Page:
Comptroller Report Keeps Tabs On ISD Spending
School districts around East Texas received dramatically different reviews in a Texas Comptroller's Office report that measured academic progress relative to school spending.
The report, released last week, shows that two East Texas districts -- Canton and Jacksonville ISDs -- received a five-star rating, the report's highest.
The area's largest school districts -- Tyler and Longview -- received 2 stars.
New Summerfield and Martins Mill school districts, in Cherokee and Van Zandt counties, respectively, received 4 1/2-star ratings.
Seven area districts including Lindale, Whitehouse, Henderson, Gilmer, Quitman, Van and LaPoynor, each received 4 stars.
The report, commissioned by the 2009 Texas Legislature, relies on existing student performance and financial data collected by the Texas Education Agency.
Analysts used results from the Texas Assessment of Knowledge and Skills, or TAKS, to determine student, campus and district-level progress over time, according to information on the report's website.
The report used student performance data over a three-year period through 2009.
Using a complex formula, analysts controlled for certain factors such as student gender, ethnicity and family income in order to put the students, campuses and districts "on equal footing for comparisons across the state," according to the report.
To figure spending comparisons, researchers grouped the school districts according to size, student demographics and regional wage variations.
Districts were then rated based on where they placed within their peer group according to core operating expenditures per pupil.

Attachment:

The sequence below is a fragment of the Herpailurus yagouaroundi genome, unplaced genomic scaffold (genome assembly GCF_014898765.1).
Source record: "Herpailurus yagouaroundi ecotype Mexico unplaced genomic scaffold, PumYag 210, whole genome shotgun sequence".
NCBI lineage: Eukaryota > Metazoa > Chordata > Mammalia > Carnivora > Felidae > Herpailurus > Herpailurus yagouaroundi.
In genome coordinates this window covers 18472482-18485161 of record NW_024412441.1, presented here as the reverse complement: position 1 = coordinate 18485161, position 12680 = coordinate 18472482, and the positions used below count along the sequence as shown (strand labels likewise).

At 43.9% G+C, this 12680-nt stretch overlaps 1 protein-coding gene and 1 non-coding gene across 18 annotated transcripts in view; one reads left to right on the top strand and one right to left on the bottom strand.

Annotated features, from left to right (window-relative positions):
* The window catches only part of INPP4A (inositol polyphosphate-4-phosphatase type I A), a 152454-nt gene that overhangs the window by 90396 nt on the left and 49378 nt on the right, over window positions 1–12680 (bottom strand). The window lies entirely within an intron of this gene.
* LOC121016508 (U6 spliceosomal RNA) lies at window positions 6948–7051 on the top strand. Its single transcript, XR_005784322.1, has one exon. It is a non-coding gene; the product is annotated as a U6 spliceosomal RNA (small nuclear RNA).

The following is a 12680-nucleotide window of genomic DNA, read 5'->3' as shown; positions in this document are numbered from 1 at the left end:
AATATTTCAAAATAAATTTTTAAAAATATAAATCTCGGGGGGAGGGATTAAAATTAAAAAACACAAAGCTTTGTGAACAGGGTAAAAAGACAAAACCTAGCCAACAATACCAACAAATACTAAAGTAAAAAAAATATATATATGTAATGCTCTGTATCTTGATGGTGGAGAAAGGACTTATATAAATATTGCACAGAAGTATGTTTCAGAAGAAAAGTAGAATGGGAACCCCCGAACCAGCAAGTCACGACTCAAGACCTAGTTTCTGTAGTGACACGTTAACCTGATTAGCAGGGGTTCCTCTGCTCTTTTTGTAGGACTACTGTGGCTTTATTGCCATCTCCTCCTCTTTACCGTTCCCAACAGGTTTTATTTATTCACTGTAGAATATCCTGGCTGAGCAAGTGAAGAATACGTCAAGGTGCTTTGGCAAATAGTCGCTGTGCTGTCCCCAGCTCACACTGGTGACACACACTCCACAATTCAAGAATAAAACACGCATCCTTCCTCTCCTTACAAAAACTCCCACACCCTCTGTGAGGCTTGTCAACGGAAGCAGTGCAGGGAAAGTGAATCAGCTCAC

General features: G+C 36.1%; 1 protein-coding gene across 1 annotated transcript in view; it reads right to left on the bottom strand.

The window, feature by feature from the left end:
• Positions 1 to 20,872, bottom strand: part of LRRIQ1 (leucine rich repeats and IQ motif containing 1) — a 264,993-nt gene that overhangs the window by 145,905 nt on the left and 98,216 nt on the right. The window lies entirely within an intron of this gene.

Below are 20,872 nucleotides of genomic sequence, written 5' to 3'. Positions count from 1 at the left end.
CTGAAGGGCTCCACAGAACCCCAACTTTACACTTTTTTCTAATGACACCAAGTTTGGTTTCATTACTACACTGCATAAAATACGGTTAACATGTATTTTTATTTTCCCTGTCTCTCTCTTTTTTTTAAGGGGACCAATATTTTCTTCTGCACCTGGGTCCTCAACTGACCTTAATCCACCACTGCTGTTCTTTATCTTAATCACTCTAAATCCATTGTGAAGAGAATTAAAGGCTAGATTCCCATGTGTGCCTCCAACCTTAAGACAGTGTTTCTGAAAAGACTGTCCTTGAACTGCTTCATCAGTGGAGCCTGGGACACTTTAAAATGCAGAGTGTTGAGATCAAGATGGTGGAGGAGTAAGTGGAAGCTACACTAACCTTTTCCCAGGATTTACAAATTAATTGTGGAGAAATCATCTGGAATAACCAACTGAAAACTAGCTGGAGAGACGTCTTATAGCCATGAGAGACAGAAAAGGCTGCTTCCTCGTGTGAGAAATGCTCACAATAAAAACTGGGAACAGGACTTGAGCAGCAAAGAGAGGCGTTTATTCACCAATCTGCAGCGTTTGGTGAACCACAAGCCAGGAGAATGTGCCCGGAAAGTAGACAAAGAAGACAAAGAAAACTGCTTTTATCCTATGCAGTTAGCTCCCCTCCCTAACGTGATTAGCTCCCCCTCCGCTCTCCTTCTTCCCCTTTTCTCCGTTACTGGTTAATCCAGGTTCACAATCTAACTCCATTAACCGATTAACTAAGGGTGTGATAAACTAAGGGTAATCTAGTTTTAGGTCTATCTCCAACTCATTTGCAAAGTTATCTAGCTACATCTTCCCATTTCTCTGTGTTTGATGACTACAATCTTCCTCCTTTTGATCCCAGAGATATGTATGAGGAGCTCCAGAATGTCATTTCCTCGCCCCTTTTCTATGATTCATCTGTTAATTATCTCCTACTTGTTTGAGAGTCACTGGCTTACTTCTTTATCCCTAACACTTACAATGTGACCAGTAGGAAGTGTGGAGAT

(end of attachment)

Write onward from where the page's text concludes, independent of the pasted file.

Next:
School district superintendents said the report will provide a resource to see what other districts are doing to maximize dollars.
"I think any study at all (with a) comparative aspect has merit," Jacksonville ISD Superintendent Dr. Joe Wardell said. "It's not the complete story of things, but every time you get any information like that we can compare and use, it's good."
In Lindale ISD, Superintendent Stan Surratt said he was pleased with his district's four-star rating.
"We're very proud and this rating shows that we're highly efficient and doing a good job TAKS wise," he said.
However, he said, he was a little surprised they didn't get the fifth star.
Canton ISD Superintendent Larry Davis said his district's five-star rating is a result of the hard work by teachers and the strong financial management.
"I felt like we were fiscally responsible and I knew academically we did well," he said. "To be in this category is an honor."
Tyler ISD Superintendent Dr. Randy Reid said in an interview last week that he still had some questions about how the analysts arrived at the ratings.
Although he was not necessarily surprised by TISD's rating given the district's TAKS performance is below state average, he was surprised by the district's TISD was compared with, he said.
He said the report can serve as a tool to point districts toward more efficiency. However, he cautioned residents from making quick judgments based on the star rating.
"I don't think they intended it to be used as a way for our public to criticize what we're doing, but to work with us to help us improve efficiencies where we can," Reid said.
In addition to the district-level data, the report also includes reviews of individual campus performance and recommendations for improved efficiency.
Recommendations dealt with a variety issues such as instruction and data reporting. The Comptroller's office suggests relaxing the class size limit of 22 students in kindergarten through fourth-grade to permit an average of 22 students per class. This could save school districts statewide more than $500 million, according to the report.
Another suggestion calls for an expansion of online coursework opportunities for students and the replacement of traditional textbooks with e-textbooks, which cost up to 40 percent less, according to the report.
Staff Writers Melissa Crowe and Kelly Gooch contributed to this report.